The Impact of Plant Closures: Beyond the Postal Sphere

From the American Postal Workers Union:

apwulogoHow can we stop the usps from lowering service standards and closing or consolidating mail processing plants? How can we reach our communities? How can we motivate our legislators and neighborhood organizations? How can we reach the businesses in our cities and town?

We must let residents know the effect the reduction in service standards and the closure or consolidation of postal facilities in their communities will have on their town and on them.

Most of these groups don’t realize that they will also take a big hit if service standards are lowered and 82 mail processing plants are shuttered. They may feel sorry that postal workers will be forced to work outside the community. However, they have been told over and over that the USPS is broke and must make cuts. The Postal Service doesn’t dare tell members of the communities how they will be adversely affected.

Who is going to tell the truth? We have to. We have to reach our community and tell them the facts!

The facts are:

• The USPS is not broke. In the last two years, the Postal Service made a profit from operations.

• On Feb. 14, 2014, the USPS placed an “indefinite hold” on Phase 2 of the service standard changes and plant closures and consolidations it had announced in 2011.

• Four months later, on June 30, 2014, the Postmaster General lifted the “indefinite hold” and announced that service standards would be drastically reduced, effective Jan. 5, and 82 plants would be closed or consolidated.

• If carried out, the Postmaster General’s plans would further delay mail service across the country. This action would tarnish the great work that postal workers do every day to service their communities.

Quantifying the Effect

To quantify the effect the planned closures and consolidations would have on the communities whose mail processing facilities are targeted for closure or consolidation, the Postal Union Alliance commissioned studies of the economic impact. The Postal Union Alliance is comprised of the APWU, National Association of Letter Carriers (NALC), National Postal Mail Handlers Union (NPMHU) and National Rural Letter Carriers Association (NRLCA).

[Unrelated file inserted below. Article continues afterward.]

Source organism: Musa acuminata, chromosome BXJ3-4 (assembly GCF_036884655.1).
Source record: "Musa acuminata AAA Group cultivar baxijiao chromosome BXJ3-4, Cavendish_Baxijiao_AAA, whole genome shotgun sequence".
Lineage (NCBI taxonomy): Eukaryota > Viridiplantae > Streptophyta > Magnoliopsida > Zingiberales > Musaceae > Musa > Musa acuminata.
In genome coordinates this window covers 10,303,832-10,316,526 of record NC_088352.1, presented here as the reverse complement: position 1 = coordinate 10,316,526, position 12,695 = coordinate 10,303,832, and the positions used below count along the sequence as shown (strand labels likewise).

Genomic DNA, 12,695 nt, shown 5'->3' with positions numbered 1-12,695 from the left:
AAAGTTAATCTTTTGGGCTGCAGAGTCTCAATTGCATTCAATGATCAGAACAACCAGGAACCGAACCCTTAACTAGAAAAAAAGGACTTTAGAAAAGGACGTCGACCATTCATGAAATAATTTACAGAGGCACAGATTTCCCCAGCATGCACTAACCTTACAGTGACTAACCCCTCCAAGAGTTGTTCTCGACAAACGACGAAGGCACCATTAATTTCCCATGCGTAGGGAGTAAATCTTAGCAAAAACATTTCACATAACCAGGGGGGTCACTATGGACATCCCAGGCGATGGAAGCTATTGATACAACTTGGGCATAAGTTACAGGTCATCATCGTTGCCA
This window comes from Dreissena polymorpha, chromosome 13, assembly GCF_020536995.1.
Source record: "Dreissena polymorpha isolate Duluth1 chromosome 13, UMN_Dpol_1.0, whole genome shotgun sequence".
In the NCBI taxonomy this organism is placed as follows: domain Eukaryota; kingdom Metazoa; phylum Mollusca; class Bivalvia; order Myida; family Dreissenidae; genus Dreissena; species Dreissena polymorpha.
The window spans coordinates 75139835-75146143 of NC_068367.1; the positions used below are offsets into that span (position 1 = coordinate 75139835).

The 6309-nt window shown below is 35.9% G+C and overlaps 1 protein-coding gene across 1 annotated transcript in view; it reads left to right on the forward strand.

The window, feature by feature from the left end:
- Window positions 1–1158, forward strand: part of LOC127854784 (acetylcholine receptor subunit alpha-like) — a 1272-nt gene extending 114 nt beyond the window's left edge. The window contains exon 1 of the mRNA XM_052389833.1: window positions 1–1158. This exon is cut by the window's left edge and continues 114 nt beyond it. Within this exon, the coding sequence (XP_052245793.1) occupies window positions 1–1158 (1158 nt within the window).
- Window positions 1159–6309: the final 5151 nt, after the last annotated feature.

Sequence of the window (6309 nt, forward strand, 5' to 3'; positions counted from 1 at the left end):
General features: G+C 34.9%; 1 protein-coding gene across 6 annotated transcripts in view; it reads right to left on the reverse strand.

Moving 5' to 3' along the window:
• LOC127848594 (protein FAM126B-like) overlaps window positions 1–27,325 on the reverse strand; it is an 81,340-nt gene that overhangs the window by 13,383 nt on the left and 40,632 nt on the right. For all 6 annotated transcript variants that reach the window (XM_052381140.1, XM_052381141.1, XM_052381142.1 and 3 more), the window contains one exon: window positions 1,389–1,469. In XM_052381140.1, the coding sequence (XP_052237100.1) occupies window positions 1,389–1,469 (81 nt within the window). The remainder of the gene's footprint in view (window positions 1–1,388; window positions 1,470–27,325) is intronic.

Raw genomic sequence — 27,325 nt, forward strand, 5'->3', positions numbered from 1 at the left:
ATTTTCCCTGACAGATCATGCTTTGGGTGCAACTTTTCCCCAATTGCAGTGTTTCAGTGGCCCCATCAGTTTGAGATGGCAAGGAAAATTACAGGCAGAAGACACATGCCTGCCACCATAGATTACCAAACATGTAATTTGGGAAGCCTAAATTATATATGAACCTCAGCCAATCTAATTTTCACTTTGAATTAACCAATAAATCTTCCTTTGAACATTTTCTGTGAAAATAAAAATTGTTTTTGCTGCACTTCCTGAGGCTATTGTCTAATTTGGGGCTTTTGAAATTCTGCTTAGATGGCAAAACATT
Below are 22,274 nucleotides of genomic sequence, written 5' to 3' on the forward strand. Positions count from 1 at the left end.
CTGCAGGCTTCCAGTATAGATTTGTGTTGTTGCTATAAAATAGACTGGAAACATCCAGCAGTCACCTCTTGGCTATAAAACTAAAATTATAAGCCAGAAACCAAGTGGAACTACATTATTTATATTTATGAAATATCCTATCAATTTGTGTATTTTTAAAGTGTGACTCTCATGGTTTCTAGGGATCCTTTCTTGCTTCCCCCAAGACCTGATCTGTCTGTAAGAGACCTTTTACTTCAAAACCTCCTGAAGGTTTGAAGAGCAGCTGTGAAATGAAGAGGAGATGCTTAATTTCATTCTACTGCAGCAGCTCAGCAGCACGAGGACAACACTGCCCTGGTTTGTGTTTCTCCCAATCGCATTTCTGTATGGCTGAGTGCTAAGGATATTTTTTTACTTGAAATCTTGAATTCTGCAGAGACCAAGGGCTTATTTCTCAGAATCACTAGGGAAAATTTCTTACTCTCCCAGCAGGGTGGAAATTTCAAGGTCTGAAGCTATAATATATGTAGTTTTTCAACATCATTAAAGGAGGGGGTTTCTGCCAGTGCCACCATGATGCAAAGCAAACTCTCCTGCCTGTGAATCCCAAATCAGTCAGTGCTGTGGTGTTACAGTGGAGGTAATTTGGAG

The Fiscal Policy Institute, an independent, nonpartisan research organization, conducted the studies. Five facilities were chosen, representing a cross-section of the 82 sites: Tucson, AZ; New Orleans, LA; Newburgh, NY; Youngstown, OH, and Huron, SD.

The studies demonstrate the negative consequences on the economies of the cities, towns, and communities that are slated to lose postal facilities in 2015. They show that job losses and economic hardship would extend far beyond postal employees if the cutbacks are carried out.

Communities would lose good, living-wage, union jobs. Businesses would suffer, and some could even close.

America’s proud, prompt service would disappear. The right, guaranteed by federal law, to receive equal, prompt, affordable and efficient mail service would become an empty promise.

Our members must be a part of the movement to educate our communities. We need you to work with your community to fight this injustice, and to take an active role in democracy.

What does that mean? Join your local union in setting up community meetings. Send letters to the editor of local newspapers. Help your local build community coalitions. Take part in saving your community, as well as saving the future of the Postal Service. When it’s time to retire, we want to leave good, living-wage jobs for our communities’ children and grandchildren.

We have to stand up, fight back and look out for each other.